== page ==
The connotations of this condition are arguably pessimistic, as one of the main purposes of archival practices is to elongate the presence of a moment in time and sustain its eventfulness. The inherent vice of materials eclipses efforts of conservation with a penumbra of futility, as it arguably demonstrates that time can never be captured and human history is engulfed by nothingness. Like our bodies, the material evidence of our presence is in a continual state of decomposition. Still, it remains oddly compelling how inherent vice appears to evoke a suicidal act rather than a natural death, presumably one caused by the unbearable trauma of holding a hideous imprint: humanity [something akin to carrying an alien in the womb]. It seems, in fact, that the archive would rather kill itself than contain a trace of our gagging existence.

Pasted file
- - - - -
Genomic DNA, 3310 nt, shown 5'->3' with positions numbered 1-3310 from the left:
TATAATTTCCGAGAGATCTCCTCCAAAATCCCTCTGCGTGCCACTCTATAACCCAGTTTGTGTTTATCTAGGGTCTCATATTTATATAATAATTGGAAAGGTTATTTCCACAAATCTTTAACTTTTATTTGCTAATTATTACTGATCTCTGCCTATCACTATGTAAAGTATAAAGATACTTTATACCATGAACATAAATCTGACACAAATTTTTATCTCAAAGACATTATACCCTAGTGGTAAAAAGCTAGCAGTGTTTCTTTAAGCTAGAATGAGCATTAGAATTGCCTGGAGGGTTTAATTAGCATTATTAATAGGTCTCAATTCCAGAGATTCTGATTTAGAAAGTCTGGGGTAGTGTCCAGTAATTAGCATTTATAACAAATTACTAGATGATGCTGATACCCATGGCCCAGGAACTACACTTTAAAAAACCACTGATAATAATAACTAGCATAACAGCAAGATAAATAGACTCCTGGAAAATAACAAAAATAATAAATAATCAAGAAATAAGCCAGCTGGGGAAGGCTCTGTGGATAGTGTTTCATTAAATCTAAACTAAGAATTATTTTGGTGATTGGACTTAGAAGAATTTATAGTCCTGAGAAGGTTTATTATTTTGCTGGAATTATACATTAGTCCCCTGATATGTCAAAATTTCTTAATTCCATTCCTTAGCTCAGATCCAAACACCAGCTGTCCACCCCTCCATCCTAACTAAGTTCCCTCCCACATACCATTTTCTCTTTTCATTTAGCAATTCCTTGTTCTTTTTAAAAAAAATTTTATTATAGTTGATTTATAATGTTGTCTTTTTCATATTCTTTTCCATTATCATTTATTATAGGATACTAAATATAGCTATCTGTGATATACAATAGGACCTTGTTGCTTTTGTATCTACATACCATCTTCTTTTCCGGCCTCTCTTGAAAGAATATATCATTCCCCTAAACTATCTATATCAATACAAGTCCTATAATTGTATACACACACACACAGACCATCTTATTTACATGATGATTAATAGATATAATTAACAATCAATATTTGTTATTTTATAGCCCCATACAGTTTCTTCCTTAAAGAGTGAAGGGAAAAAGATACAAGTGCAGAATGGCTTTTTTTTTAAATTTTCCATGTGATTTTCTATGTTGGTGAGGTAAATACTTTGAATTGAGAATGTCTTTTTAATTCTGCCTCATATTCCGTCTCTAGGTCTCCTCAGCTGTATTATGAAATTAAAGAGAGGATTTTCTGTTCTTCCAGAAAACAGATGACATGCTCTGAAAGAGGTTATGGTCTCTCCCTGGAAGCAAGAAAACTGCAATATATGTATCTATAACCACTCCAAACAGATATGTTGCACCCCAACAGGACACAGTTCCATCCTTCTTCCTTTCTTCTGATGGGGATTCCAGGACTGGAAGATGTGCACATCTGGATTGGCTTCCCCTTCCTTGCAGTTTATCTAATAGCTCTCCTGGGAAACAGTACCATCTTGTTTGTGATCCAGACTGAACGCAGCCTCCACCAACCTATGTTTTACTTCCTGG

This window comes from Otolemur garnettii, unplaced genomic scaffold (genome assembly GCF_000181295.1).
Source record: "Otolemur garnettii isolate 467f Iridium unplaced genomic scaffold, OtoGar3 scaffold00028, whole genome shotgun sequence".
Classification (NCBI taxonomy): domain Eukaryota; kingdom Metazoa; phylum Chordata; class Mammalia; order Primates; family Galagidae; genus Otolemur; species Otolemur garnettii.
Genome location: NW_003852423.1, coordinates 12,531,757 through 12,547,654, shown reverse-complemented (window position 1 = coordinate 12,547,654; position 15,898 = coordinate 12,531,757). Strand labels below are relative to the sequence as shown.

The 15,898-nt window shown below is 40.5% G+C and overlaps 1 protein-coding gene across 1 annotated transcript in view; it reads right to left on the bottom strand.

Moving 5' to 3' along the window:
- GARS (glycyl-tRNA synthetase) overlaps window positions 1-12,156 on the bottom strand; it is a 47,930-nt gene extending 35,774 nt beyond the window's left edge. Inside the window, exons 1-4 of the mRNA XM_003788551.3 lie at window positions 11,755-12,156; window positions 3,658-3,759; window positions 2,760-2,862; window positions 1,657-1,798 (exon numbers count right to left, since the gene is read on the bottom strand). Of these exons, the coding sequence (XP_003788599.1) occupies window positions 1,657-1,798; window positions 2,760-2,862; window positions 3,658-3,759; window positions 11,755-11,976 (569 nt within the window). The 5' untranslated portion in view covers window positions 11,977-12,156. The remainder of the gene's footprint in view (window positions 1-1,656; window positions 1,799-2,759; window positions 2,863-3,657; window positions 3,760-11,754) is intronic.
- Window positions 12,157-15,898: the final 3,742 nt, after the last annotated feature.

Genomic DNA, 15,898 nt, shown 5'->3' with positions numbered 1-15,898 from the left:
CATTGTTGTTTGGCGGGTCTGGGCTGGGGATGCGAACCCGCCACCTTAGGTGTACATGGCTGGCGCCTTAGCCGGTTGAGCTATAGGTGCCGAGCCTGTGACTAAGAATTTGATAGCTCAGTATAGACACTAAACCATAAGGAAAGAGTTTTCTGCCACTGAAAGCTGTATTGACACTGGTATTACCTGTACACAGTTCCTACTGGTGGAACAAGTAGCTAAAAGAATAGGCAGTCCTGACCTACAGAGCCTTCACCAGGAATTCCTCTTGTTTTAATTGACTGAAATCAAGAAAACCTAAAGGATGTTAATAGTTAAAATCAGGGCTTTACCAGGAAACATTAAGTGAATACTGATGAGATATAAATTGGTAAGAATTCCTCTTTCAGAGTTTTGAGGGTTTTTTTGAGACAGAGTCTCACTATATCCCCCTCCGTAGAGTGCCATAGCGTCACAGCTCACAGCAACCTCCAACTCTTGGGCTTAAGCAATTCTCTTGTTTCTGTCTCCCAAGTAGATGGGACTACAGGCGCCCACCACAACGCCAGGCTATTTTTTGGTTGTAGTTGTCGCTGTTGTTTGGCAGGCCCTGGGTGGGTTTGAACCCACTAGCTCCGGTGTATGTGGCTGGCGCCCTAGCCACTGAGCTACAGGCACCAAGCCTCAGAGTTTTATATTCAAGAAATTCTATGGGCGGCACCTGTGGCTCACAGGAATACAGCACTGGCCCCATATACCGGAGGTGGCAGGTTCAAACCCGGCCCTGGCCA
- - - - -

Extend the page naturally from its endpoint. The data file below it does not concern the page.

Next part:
Conversely, one could also state that this is a banal condition, given that everything on earth is in a perpetual state of transformation and death. The potential fatalism of inherent vice seems to rely on both the archive’s neurotic mission to document, classify, administrate and preserve knowledge, as well as our own perception of this ethos as a valuable enterprise. Seen through a more detached lens, however, we can appreciate how the death drive of pictures and objects is simply part of a natural process: things on earth are meant to die. They constantly dissipate and transform to evade our grasp. Despite the delusional anthropocentrism and hallucinatory narratives of power propagated by Western knowledge, human cultures are insignificant and easily obliterated by the environment.